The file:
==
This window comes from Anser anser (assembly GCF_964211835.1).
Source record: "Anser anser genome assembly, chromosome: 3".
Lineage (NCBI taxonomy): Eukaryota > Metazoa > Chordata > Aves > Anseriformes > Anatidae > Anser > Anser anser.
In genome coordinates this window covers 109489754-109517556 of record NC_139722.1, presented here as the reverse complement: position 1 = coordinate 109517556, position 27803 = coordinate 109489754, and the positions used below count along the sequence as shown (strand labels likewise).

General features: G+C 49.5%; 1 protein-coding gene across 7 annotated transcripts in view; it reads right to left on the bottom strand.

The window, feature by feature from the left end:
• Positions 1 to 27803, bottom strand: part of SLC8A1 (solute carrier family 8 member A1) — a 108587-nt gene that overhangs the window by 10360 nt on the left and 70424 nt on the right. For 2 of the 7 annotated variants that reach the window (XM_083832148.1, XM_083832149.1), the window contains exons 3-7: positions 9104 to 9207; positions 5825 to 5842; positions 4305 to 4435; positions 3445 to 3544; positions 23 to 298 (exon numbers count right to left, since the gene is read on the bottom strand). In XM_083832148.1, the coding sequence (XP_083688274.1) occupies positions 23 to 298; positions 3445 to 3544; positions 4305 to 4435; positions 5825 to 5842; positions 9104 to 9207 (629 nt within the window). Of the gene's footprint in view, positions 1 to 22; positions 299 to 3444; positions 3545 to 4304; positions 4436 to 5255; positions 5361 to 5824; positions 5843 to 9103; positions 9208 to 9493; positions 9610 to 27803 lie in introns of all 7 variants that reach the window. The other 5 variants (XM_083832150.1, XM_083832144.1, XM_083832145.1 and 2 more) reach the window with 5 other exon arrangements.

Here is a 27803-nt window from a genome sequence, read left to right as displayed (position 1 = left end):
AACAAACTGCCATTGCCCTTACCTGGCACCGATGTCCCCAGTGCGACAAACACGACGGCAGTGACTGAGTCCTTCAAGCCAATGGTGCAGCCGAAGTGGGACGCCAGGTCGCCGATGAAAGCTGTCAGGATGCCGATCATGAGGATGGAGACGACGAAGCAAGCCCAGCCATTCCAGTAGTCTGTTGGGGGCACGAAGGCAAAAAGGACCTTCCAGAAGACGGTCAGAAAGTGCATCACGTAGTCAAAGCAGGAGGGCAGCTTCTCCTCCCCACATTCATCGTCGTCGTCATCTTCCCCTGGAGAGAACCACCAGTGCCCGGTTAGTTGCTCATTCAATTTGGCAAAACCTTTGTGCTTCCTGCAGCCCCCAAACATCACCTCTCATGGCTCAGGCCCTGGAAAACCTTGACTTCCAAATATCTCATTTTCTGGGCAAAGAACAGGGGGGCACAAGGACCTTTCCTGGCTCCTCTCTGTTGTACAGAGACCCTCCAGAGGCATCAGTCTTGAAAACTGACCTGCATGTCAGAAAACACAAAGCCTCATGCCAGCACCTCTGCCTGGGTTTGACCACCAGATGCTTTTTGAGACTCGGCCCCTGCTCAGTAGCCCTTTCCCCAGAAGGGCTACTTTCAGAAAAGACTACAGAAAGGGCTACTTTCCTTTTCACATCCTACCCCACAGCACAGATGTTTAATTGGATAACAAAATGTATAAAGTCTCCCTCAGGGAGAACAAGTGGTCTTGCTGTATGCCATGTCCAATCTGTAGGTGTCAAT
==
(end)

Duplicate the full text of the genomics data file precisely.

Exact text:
This window comes from Anser anser (assembly GCF_964211835.1).
Source record: "Anser anser genome assembly, chromosome: 3".
Lineage (NCBI taxonomy): Eukaryota > Metazoa > Chordata > Aves > Anseriformes > Anatidae > Anser > Anser anser.
In genome coordinates this window covers 109489754-109517556 of record NC_139722.1, presented here as the reverse complement: position 1 = coordinate 109517556, position 27803 = coordinate 109489754, and the positions used below count along the sequence as shown (strand labels likewise).

General features: G+C 49.5%; 1 protein-coding gene across 7 annotated transcripts in view; it reads right to left on the bottom strand.

The window, feature by feature from the left end:
• Positions 1 to 27803, bottom strand: part of SLC8A1 (solute carrier family 8 member A1) — a 108587-nt gene that overhangs the window by 10360 nt on the left and 70424 nt on the right. For 2 of the 7 annotated variants that reach the window (XM_083832148.1, XM_083832149.1), the window contains exons 3-7: positions 9104 to 9207; positions 5825 to 5842; positions 4305 to 4435; positions 3445 to 3544; positions 23 to 298 (exon numbers count right to left, since the gene is read on the bottom strand). In XM_083832148.1, the coding sequence (XP_083688274.1) occupies positions 23 to 298; positions 3445 to 3544; positions 4305 to 4435; positions 5825 to 5842; positions 9104 to 9207 (629 nt within the window). Of the gene's footprint in view, positions 1 to 22; positions 299 to 3444; positions 3545 to 4304; positions 4436 to 5255; positions 5361 to 5824; positions 5843 to 9103; positions 9208 to 9493; positions 9610 to 27803 lie in introns of all 7 variants that reach the window. The other 5 variants (XM_083832150.1, XM_083832144.1, XM_083832145.1 and 2 more) reach the window with 5 other exon arrangements.

Here is a 27803-nt window from a genome sequence, read left to right as displayed (position 1 = left end):
AACAAACTGCCATTGCCCTTACCTGGCACCGATGTCCCCAGTGCGACAAACACGACGGCAGTGACTGAGTCCTTCAAGCCAATGGTGCAGCCGAAGTGGGACGCCAGGTCGCCGATGAAAGCTGTCAGGATGCCGATCATGAGGATGGAGACGACGAAGCAAGCCCAGCCATTCCAGTAGTCTGTTGGGGGCACGAAGGCAAAAAGGACCTTCCAGAAGACGGTCAGAAAGTGCATCACGTAGTCAAAGCAGGAGGGCAGCTTCTCCTCCCCACATTCATCGTCGTCGTCATCTTCCCCTGGAGAGAACCACCAGTGCCCGGTTAGTTGCTCATTCAATTTGGCAAAACCTTTGTGCTTCCTGCAGCCCCCAAACATCACCTCTCATGGCTCAGGCCCTGGAAAACCTTGACTTCCAAATATCTCATTTTCTGGGCAAAGAACAGGGGGGCACAAGGACCTTTCCTGGCTCCTCTCTGTTGTACAGAGACCCTCCAGAGGCATCAGTCTTGAAAACTGACCTGCATGTCAGAAAACACAAAGCCTCATGCCAGCACCTCTGCCTGGGTTTGACCACCAGATGCTTTTTGAGACTCGGCCCCTGCTCAGTAGCCCTTTCCCCAGAAGGGCTACTTTCAGAAAAGACTACAGAAAGGGCTACTTTCCTTTTCACATCCTACCCCACAGCACAGATGTTTAATTGGATAACAAAATGTATAAAGTCTCCCTCAGGGAGAACAAGTGGTCTTGCTGTATGCCATGTCCAATCTGTAGGTGTCAAT